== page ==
To install a rain barrel collection system, all you have to do is place barrels or tanks proportionally below gutters and downspouts. That way, collected runoffs will flow or be directly distributed to the system. You can install these tanks to be fixated on their spots or remove them after they are full. And, yes, you can have up to 5 barrels to collect rainwater.
You can buy standard barrels from stores for little or nothing. Some barrels cost more, though, but it’s entirely up to your pockets.
Pros of Rain Barrels
- Easy and quick to install, and hence can be fixed by anyone.
- Barely occupies space, and is therefore suitable for any home layout.
- Barrels can be easily and cheaply acquired.
Cons of Rain Barrels
- Often overflows, thereby wasting precious water and collection opportunities.
- Typically, it can only contain between 50 – 100 gallons.
The dry system is typically a variation of the rain barrel system, although it allows a larger storage space. In a dry system, a pipe or hose is directly connected to the gutters and downspouts to distribute water directly to the storage tank. After raining, the pipe dries off as it stores no water at all, and perhaps that explains why it’s called the dry system.
The dry system involves a large tank. If big-sized tank beside your home does not bother you, then this is an excellent system. Like the rain barrels system, the dry system is also affordable and easy to install. You do not have to worry about energy or time or anything.
Pros of The Dry System
- Less complicated system and hence easy to maintain.
- Cheap to construct and install.
- Saves a large amount of water.
- Useful in regions with recurring heavy rainfalls and occasional storms.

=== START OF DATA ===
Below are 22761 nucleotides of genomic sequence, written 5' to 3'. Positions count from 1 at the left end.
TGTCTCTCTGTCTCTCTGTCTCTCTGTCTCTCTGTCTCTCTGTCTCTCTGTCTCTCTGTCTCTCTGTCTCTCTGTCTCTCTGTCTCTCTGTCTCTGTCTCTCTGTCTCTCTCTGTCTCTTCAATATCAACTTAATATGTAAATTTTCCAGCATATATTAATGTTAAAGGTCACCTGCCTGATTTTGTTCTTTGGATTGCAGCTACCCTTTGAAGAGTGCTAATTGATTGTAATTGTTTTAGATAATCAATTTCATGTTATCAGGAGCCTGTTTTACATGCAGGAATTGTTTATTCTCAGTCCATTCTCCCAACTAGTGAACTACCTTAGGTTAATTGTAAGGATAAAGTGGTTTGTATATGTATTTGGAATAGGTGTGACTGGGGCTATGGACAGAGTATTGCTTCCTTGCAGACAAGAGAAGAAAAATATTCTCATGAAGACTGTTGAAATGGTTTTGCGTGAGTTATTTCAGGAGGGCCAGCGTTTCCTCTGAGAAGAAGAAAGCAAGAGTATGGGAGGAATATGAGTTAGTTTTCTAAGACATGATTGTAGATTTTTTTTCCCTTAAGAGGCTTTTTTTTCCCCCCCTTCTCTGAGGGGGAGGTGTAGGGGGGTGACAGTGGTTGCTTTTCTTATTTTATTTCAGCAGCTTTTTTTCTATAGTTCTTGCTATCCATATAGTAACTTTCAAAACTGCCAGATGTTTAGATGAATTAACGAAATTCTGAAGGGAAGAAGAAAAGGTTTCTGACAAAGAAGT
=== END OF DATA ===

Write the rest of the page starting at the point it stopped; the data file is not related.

Cons of The Dry System
- A large tank sitting beside the house may not be attractive to some people.
Unlike the rain barrel or dry systems, the wet system involves underground connections. In this system, you install collection pipes under the ground. The installed pipes are connected to two or more downspouts such that water is collected from various gutters surrounding your roof.
Water collected is transported deep into the ground and fills the vertical piping before spilling into a storage tank. The connection between the underground pipes and downspouts must be watertight.
Pros of The Wet System
- Can harvest rainwater from the whole gutters.
- Storage tanks can be placed anywhere.
- Allows you to save more water than the other two methods.
Cons Of The Wet System
- It can be more expensive and complicated to install. May takes more time.
Final Lines on Harvesting Rainwater As A Prepper
Despite its amazing benefits, harvesting rainwater as a prepper is an easy thing. When you conserve rainwater, you have the option to reduce water bills. Plants would benefit a lot, as well. We haven’t even mentioned more common uses, such as drinking, cooking, laundry, and sanitization. Get some barrels—it’s time for a bountiful harvest.